At a time when methods for detecting foreign materials in food is more sophisticated and accurate than ever before, it would seem that the incidents of contamination by physical hazards would be declining.
But greater capabilities to detect particles in food could actually be triggering more recalls, says Chris Keith, VP of Sales, Marketing and Customer Service for FlexXray.
According to information released by the U.S. Department of Agriculture, foreign materials were the leading cause of food contamination during the first half of 2019.
Food Recalls Due to Foreign Materials are on the Rise
What’s more, the amount of food recalled due to foreign material contamination between January and June of 2019 added up to more than 13 million pounds. By comparison, for the entire calendar year of 2018, a total of just under 1.6 million pounds of food were recalled due to foreign material contamination.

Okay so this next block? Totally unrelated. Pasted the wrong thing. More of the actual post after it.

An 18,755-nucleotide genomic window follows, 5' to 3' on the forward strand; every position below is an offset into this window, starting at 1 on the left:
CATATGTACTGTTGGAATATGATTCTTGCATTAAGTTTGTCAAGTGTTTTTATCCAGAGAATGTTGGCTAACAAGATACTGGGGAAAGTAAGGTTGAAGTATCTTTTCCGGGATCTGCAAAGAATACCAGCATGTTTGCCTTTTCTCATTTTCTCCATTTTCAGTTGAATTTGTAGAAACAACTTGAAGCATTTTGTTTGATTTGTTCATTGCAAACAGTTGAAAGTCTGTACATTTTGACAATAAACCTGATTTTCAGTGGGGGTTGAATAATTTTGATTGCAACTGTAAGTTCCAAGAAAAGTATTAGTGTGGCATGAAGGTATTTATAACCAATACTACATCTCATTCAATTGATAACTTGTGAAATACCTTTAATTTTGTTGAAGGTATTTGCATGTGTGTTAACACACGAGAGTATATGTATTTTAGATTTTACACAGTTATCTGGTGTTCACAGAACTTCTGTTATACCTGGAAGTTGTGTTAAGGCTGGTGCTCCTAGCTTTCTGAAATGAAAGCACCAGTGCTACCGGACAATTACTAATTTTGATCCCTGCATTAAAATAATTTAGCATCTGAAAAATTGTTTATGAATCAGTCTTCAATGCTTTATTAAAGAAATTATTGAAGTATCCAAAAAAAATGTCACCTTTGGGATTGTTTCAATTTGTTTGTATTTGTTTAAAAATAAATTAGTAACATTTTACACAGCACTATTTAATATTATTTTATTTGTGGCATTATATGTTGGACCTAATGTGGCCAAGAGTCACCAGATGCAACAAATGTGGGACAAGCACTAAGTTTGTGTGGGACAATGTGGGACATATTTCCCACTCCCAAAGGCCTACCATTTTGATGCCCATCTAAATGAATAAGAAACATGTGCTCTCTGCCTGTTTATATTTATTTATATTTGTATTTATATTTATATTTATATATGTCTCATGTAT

Of the 125 total food recalls in 2018, 28 were prompted by physical contaminants. This year, there have already been 93 food recalls, with 22 of them caused by the presence of foreign materials.
“I think the reason we’re seeing so many recalls is two-fold,” says Keith. “One is that companies are more concerned about what happens to their brand when there are threats of a lawsuit or something goes viral on social media. That’s made them more proactive and attentive; most of the recalls we’ve had this year have been voluntary recalls from the manufacturer.”
The second factor influencing the number of recalls is that food is increasingly becoming more processed. The more machines and processes the food is exposed to, the greater the risk for some sort of contamination.